The Andermatt concert hall opened last weekend with an inaugural concert by the Berlin Philharmonic
The concert hall is set 1,437 metres above sea level in the Alpine village of Andermatt, a mountain village in the canton of Uri in Switzerland. It is hoped the new centre for music will promote Andermatt as a cultural destination alongside its already established sports facilities.
London-based Studio Seilern won the go ahead for the £8.76 million concert hall in Andermatt’s new village square at the end of 2017. The scheme essentially reworks an existing building, which previously had been used for conventions, by lifting a major section of its roof and ‘increasing the effective acoustic volume’ from 2,000m³ to 5,340m³, creating a 650-seat hall with a flexible stage capable of hosting a 75-piece orchestra.
Raising the roof also gave the architect the opportunity to create a sculptural object. Rethinking the notion of a concert hall as being a closed and inward-looking space, Studio Seilern added a glass facade, creating greater transparency between inside and out. A centralised stage concept was adopted to create a symmetrical space within, while developing an origami interior configuration allowing a well-balanced acoustic solution.
The extended roof of the concert hall creates a covered plaza and an extra entrance to be accessed independently from neighbouring hotels. The steel overhang above the road allows for large trucks to pass underneath in addition to providing a sheltered space for visitors to look down into the hall through a glazed partition.
The hall is also equipped with an electro-acoustic system that allows a greater reverberation time for larger orchestras. Inclined balcony fronts and the sculptural timber ceiling geometrically wrap the space, acoustically enhancing the experience of the hall. A suspended acoustic reflector guides sound from the musicians with a time delay if necessary.
A retractable system within the hall allows for changes of layout – up to nine rows of stepped platforms can be pushed beneath the main balcony, creating a 12m-high space.
An existing concrete staircase connecting the hall to adjacent hotel will be transformed into a foyer following on from the concert hall’s redevelopment. The foyer’s inclined walls will be clad in faceted reflective glass, inspired by the rock formations and glaciers of the Alps.
The project transforms an existing underground space – a concrete box with an effective volume of approximately 2,000m3 – that was primarily intended to host conferences and conventions for nearby hotels.
We proposed lifting a large section of the existing roof to double the effective acoustic volume up to 5,340m3, increasing the total capacity to be able to host a 75-piece full symphony orchestra and a total of 663 audience seats.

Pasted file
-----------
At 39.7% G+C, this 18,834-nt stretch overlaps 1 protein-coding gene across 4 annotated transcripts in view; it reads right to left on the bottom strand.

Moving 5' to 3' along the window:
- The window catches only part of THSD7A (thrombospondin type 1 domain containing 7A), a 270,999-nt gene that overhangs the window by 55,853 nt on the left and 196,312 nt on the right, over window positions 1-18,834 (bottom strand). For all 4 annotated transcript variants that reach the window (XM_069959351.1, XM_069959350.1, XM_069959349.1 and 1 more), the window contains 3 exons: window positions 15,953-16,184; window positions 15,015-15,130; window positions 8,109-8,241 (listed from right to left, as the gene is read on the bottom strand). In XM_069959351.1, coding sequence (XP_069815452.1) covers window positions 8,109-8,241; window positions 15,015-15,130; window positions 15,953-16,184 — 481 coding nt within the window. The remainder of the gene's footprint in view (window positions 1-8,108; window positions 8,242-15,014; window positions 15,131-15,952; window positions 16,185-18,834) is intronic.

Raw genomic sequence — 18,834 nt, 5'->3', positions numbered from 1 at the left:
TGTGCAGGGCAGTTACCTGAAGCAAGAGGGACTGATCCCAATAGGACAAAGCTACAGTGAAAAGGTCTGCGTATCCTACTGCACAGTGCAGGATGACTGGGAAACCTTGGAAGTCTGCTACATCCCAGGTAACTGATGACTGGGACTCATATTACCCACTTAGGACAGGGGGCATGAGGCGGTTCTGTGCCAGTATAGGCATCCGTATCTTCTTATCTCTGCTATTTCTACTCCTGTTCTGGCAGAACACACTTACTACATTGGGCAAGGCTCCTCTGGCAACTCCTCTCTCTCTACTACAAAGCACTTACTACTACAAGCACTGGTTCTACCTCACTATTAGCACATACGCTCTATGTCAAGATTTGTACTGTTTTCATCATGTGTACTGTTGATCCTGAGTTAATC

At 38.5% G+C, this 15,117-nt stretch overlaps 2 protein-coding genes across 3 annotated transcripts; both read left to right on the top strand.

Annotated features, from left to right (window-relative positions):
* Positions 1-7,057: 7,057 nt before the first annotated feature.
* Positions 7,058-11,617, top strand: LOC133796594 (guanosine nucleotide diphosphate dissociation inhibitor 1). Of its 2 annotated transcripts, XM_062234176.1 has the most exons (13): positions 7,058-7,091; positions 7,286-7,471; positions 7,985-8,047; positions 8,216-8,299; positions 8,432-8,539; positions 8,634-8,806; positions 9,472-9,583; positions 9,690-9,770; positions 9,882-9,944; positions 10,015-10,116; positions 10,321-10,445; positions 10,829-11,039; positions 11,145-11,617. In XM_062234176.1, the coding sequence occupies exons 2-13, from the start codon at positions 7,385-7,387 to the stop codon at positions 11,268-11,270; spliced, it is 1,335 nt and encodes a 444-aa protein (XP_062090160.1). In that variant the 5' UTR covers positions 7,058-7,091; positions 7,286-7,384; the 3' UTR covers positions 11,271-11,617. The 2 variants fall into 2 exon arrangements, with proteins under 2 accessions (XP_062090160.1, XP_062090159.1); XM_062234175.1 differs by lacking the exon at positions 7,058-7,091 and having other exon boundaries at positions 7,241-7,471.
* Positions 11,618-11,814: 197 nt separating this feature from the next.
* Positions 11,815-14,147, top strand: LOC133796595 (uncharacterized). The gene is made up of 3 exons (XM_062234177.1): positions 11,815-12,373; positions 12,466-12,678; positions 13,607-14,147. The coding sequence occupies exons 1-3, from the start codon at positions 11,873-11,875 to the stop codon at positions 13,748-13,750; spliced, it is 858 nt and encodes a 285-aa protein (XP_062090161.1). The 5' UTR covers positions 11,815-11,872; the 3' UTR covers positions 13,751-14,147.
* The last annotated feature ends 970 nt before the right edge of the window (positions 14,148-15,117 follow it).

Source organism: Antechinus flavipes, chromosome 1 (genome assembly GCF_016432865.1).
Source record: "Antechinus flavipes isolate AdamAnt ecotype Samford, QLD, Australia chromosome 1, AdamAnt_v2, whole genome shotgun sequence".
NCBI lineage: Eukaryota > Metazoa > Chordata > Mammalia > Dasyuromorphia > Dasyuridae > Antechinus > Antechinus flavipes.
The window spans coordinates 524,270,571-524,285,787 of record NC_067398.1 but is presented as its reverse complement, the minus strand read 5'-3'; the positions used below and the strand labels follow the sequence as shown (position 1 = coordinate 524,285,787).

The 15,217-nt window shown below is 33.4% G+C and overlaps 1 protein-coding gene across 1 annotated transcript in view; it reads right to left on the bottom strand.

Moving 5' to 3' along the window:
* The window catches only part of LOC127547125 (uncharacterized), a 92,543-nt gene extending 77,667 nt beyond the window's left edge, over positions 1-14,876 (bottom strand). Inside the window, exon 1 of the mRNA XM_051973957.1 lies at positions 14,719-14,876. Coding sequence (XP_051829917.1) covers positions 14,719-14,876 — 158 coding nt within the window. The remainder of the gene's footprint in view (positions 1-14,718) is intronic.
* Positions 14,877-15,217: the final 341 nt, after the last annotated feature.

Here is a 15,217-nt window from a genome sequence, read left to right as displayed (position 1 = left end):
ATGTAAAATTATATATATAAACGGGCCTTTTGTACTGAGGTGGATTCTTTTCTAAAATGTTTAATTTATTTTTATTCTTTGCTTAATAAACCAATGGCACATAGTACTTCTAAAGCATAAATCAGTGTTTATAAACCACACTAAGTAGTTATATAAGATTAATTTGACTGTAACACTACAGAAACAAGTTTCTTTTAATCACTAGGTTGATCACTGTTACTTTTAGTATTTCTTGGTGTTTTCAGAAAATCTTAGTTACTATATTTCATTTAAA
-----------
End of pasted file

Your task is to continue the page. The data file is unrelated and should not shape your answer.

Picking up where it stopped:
By adding a glass façade, the concert hall is awash with natural light. The romantic idea was that in winter the audience would be surrounded by a whirlwind of snow, and in summer by nature and sunshine. From street level, the acoustic reflectors are seen as floating over an empty space, like a sculpture that has been placed as public art. Passers-by can then see into the concert hall and indeed see an audience and orchestra from the street, as a spectacle.
Due to the planning parameters of the site, only a portion of the roof could be elevated, making the stage configuration awkward and undesirable. Therefore, a centralised stage concept was adopted to create a symmetrical space, to allow the right early reflections to travel through differing ceiling heights and side balconies. The origami configuration of the interior of the hall was devised with Kahle Acoustics to create well-balanced natural acoustics. The hall is also equipped with an electro-acoustic system that allows a greater reverberation time, enabling orchestral ensembles to perform with optimum acoustics.
Christina Seilern, principal, Studio Seilern Architects
Our new concert hall, which adds value to Andermatt as a destination, will hopefully make a contribution to music in Europe. There is certainly no other mountain resort that boasts a venue good enough to attract the Berlin Philharmonic. The hall has also led the Lucerne Festival to come to us with an exciting satellite festival – a venture they have never undertaken before.
I have always believed that culture is an essential part of a major destination. The brief for the concert hall was to upgrade an existing building. Studio Seilern was prepared to start work with essentially a low-grade box and turn it into what it is today. The idea for the hall was that it should, like Andermatt ski village, function all year round.
Samih Sawiris, chair, Andermatt Swiss Alps
Start on site January 2018
Completion March 2019
Gross internal floor area 2,072m²
Construction cost £8.76 million (11 million CHF)
Architect Studio Seilern Architects
Client Andermatt Swiss Alps, BESIX
Structural engineer Suisseplan
M&E consultant BESIX
Landscape consultant Hager
Acoustic consultant Kahle Acoustics
Theatre consultant Ducks Sceno
Fire consultant AFC
Lighting design Michael Josef Heusi GmbH
Main contractor BESIX